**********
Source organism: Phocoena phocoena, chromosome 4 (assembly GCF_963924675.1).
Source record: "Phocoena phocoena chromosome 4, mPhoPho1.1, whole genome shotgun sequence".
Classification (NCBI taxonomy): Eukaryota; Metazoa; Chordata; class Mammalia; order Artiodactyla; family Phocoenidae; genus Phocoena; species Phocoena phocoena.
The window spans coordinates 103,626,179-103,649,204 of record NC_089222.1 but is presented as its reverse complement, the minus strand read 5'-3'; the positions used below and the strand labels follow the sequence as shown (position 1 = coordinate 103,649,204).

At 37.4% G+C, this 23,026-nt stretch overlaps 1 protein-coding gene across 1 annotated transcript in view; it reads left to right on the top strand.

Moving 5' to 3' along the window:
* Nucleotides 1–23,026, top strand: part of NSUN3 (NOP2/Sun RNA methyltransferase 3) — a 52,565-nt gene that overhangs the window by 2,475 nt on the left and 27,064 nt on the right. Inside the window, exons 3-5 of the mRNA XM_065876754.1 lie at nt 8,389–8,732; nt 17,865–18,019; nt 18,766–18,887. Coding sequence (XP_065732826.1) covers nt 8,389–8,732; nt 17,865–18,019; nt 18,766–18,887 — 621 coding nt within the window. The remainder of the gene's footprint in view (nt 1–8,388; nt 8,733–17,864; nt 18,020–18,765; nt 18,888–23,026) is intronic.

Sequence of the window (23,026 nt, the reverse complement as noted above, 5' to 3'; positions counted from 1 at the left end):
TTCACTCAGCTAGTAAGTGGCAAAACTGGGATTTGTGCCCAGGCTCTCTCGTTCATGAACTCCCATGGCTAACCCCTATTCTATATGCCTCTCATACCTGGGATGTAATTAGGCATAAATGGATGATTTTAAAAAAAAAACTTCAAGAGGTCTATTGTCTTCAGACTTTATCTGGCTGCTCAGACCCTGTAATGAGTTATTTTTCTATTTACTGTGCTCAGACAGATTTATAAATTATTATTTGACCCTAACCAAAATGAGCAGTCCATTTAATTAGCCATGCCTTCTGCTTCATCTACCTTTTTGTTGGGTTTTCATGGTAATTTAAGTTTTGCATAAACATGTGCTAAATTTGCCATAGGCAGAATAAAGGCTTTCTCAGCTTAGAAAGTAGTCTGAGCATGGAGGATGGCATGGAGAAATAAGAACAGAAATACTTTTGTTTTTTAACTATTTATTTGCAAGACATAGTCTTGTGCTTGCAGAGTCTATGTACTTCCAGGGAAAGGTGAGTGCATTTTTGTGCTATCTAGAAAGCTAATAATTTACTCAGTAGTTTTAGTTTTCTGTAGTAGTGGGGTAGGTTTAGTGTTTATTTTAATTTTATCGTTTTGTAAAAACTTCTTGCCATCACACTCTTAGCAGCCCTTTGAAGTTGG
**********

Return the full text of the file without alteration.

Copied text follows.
Source organism: Phocoena phocoena, chromosome 4 (assembly GCF_963924675.1).
Source record: "Phocoena phocoena chromosome 4, mPhoPho1.1, whole genome shotgun sequence".
Classification (NCBI taxonomy): Eukaryota; Metazoa; Chordata; class Mammalia; order Artiodactyla; family Phocoenidae; genus Phocoena; species Phocoena phocoena.
The window spans coordinates 103,626,179-103,649,204 of record NC_089222.1 but is presented as its reverse complement, the minus strand read 5'-3'; the positions used below and the strand labels follow the sequence as shown (position 1 = coordinate 103,649,204).

At 37.4% G+C, this 23,026-nt stretch overlaps 1 protein-coding gene across 1 annotated transcript in view; it reads left to right on the top strand.

Moving 5' to 3' along the window:
* Nucleotides 1–23,026, top strand: part of NSUN3 (NOP2/Sun RNA methyltransferase 3) — a 52,565-nt gene that overhangs the window by 2,475 nt on the left and 27,064 nt on the right. Inside the window, exons 3-5 of the mRNA XM_065876754.1 lie at nt 8,389–8,732; nt 17,865–18,019; nt 18,766–18,887. Coding sequence (XP_065732826.1) covers nt 8,389–8,732; nt 17,865–18,019; nt 18,766–18,887 — 621 coding nt within the window. The remainder of the gene's footprint in view (nt 1–8,388; nt 8,733–17,864; nt 18,020–18,765; nt 18,888–23,026) is intronic.

Sequence of the window (23,026 nt, the reverse complement as noted above, 5' to 3'; positions counted from 1 at the left end):
TTCACTCAGCTAGTAAGTGGCAAAACTGGGATTTGTGCCCAGGCTCTCTCGTTCATGAACTCCCATGGCTAACCCCTATTCTATATGCCTCTCATACCTGGGATGTAATTAGGCATAAATGGATGATTTTAAAAAAAAAACTTCAAGAGGTCTATTGTCTTCAGACTTTATCTGGCTGCTCAGACCCTGTAATGAGTTATTTTTCTATTTACTGTGCTCAGACAGATTTATAAATTATTATTTGACCCTAACCAAAATGAGCAGTCCATTTAATTAGCCATGCCTTCTGCTTCATCTACCTTTTTGTTGGGTTTTCATGGTAATTTAAGTTTTGCATAAACATGTGCTAAATTTGCCATAGGCAGAATAAAGGCTTTCTCAGCTTAGAAAGTAGTCTGAGCATGGAGGATGGCATGGAGAAATAAGAACAGAAATACTTTTGTTTTTTAACTATTTATTTGCAAGACATAGTCTTGTGCTTGCAGAGTCTATGTACTTCCAGGGAAAGGTGAGTGCATTTTTGTGCTATCTAGAAAGCTAATAATTTACTCAGTAGTTTTAGTTTTCTGTAGTAGTGGGGTAGGTTTAGTGTTTATTTTAATTTTATCGTTTTGTAAAAACTTCTTGCCATCACACTCTTAGCAGCCCTTTGAAGTTGG